New Orleans and the Cartography of Erosion

A city that defies definition, New Orleans requires an atlas that takes into account the erosion of the landscape and the mystique of its history.

| November 2013

Unfathomable City New Orleans

New Orleans is slowly vanishing into the Gulf of Mexico, a fact that makes cartography of the city a daunting task.

Photo By Fotolia/PaulDidsayabutra

Unfathomable City (University of California Press, 2013) is a brilliant reinvention of the traditional atlas, one that provides a vivid, complex look at the multi-faceted nature of New Orleans, a city replete with mystique and contradictions. Authors Rebecca Solnit and Rebecca Snedeker plumb the depths of the city, a pivotal scene of American history and culture. In this excerpt from the introduction, the physical definition of “New Orleans” is difficult due to the nature of the Mississippi River and the erosion of the landscape.

Sinking In and Reaching Out

“Fathom” is an Old English word that meant outstretched arms and an embrace by those arms. It came to mean a measurement of about 6 feet, the width a man’s arms could reach, as well as the embrace of an idea. To fathom is to understand. Sailors kept the word in circulation as a measurement of depth, and it survives into the present day mostly as a negative, as unfathomable, the water so deep its depths cannot be plumbed, the phenomenon that cannot be fully grasped.

New Orleans is all kinds of unfathomable, a city of amorphous boundaries, where land is forever turning into water, water devours land, and a thousand degrees of marshy, muddy, oozing in-between exist; where lines that elsewhere seem firmly drawn are blurry; where whatever you say requires more elaboration; where most rules are full of exceptions the way most land here is full of water. A fathom was an embrace, but you can put your arms around a mystery, and maybe you truly love something only by granting it its full complexity, its unknowability. And maybe love is always an attempt to embrace what cannot be fathomed and to embrace the mystery of it, too.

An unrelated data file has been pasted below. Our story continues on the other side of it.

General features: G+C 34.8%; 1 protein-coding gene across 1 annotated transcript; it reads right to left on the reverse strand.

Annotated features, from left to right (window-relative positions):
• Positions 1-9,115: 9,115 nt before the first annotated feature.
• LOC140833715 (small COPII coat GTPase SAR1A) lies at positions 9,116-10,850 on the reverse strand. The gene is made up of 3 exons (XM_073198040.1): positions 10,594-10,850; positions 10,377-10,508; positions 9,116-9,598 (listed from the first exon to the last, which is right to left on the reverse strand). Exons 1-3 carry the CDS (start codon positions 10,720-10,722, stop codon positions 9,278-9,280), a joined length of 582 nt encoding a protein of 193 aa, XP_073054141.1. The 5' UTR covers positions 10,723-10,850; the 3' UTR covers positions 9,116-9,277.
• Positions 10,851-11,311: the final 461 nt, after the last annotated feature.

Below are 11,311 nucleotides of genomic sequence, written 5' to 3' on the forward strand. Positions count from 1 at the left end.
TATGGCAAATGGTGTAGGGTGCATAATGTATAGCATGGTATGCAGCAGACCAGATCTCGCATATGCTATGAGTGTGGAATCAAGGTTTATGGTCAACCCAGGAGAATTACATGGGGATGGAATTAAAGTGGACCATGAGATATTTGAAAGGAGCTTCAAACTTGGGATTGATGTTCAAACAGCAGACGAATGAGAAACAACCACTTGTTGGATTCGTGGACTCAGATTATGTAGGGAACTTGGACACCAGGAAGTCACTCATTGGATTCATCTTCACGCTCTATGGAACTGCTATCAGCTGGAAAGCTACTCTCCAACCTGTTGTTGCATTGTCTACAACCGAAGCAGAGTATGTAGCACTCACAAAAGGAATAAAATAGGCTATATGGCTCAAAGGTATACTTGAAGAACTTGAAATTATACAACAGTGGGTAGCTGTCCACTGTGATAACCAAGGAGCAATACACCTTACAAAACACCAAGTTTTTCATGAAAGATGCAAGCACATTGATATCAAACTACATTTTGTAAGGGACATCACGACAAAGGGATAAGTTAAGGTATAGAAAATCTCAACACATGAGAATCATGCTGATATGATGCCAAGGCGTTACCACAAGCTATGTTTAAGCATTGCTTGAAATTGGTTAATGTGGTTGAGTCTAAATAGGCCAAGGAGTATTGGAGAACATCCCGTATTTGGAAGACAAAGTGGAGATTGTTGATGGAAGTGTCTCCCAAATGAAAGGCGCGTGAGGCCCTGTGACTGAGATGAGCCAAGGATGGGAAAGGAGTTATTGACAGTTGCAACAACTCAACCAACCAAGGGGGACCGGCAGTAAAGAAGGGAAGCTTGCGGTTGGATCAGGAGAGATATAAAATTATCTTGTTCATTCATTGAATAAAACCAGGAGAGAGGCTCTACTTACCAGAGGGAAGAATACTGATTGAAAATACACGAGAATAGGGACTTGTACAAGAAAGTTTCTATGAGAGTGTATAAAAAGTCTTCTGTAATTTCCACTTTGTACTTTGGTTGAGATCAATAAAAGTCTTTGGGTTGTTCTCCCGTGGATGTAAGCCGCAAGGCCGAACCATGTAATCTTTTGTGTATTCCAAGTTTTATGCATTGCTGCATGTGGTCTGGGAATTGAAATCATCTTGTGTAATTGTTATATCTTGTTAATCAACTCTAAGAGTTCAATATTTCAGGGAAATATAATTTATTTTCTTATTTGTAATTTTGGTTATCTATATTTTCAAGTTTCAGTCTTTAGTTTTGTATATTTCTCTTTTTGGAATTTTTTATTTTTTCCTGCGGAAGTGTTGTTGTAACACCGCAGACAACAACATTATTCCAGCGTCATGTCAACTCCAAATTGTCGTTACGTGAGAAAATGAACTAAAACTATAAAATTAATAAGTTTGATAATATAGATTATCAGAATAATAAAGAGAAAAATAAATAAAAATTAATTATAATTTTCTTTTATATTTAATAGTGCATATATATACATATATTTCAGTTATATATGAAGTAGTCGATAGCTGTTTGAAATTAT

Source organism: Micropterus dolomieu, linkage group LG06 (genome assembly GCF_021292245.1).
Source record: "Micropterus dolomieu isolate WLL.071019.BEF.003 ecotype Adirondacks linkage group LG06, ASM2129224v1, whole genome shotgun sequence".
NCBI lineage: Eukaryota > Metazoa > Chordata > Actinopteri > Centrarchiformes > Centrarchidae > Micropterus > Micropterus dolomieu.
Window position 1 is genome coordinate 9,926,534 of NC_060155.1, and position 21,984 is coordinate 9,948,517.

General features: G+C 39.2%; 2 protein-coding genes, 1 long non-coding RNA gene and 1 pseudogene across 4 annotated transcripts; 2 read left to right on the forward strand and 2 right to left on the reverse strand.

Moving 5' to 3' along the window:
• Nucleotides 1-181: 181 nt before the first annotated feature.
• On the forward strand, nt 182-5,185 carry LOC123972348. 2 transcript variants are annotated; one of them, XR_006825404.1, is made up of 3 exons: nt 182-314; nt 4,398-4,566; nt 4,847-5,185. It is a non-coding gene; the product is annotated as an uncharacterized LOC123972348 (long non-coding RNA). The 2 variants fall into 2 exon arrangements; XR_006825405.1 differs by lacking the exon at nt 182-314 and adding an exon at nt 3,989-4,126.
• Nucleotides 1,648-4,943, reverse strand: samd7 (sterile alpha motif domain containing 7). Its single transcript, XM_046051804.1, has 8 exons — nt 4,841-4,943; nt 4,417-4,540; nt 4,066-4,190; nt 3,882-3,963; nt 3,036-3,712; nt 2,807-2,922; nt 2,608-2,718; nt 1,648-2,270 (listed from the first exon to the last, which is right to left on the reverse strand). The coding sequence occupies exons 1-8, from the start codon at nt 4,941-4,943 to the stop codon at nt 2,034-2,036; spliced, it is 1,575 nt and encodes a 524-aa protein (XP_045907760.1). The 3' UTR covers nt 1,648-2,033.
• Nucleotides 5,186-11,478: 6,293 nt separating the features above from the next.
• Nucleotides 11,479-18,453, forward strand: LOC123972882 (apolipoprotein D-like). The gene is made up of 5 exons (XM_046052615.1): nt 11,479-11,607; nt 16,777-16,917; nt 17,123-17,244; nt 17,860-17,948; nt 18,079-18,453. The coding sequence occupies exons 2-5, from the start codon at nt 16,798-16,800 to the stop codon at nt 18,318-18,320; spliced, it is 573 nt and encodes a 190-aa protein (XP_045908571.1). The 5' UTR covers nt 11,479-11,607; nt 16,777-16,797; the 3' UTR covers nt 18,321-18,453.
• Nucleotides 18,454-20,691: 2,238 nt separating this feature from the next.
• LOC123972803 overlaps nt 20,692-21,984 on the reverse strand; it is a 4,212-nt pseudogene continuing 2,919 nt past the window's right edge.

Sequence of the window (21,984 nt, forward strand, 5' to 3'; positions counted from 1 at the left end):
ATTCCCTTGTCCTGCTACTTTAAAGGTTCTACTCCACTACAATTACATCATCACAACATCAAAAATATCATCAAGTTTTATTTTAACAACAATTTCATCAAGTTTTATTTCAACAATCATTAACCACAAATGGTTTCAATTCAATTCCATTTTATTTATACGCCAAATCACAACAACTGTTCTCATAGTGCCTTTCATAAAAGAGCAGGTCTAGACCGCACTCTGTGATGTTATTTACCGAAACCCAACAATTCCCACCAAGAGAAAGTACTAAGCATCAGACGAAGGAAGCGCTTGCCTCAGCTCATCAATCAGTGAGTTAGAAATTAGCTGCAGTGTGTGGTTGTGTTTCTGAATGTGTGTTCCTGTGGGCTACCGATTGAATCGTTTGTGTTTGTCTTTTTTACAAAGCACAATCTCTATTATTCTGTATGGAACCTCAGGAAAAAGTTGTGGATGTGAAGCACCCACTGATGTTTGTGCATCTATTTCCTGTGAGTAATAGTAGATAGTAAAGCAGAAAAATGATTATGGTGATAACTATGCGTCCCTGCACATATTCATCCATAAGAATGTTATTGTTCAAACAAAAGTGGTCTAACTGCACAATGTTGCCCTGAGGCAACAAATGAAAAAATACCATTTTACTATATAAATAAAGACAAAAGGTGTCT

In a sense, every place is unfathomable, infinite, impossible to describe, because it exists in innumerable versions, because no two people live in quite the same city but live side by side in parallel universes that may or may not intersect, because the minute you map it the map becomes obsolete, because the place is constantly arising and decaying. Cincinnati has its enigmas and Albuquerque its contradictions, but New Orleans is particularly rich in these things. We have mapped New Orleans and its surroundings twenty-two times, sometimes with two or more subjects per map, but we have not drained the well with these few bucketloads.

Instead, we hope we have indicated how rich and various, how inexhaustible is this place, and any place, if you look at it, directly and through books, conversations, maps, photographs, dreams, and desires. We never intended to make a comprehensive guide to New Orleans, only a provocation, an invitation for you to argue with our versions, to take them further, to go map on your own, in your head or online or on paper, whether you map this city or your own region from scratch. You can row across unfathomable waters.

Eroding Definitions

There are so many ways to define New Orleans, and none of them can contain it. Trying to define New Orleans is like trying to hold water in your hands, like trying to walk through a wetland, like trying to draw a coastline that keeps shifting. Here, all that is solid dissolves into water, and much of it seems to exist in an amorphous state of muddiness and murkiness. You can’t hold it, but it sticks to you. Southern Louisiana was built up over millennia as the Mississippi River continually laid down sediment, so that even what is solid was dissolved into and delivered by water and even what is local came from afar.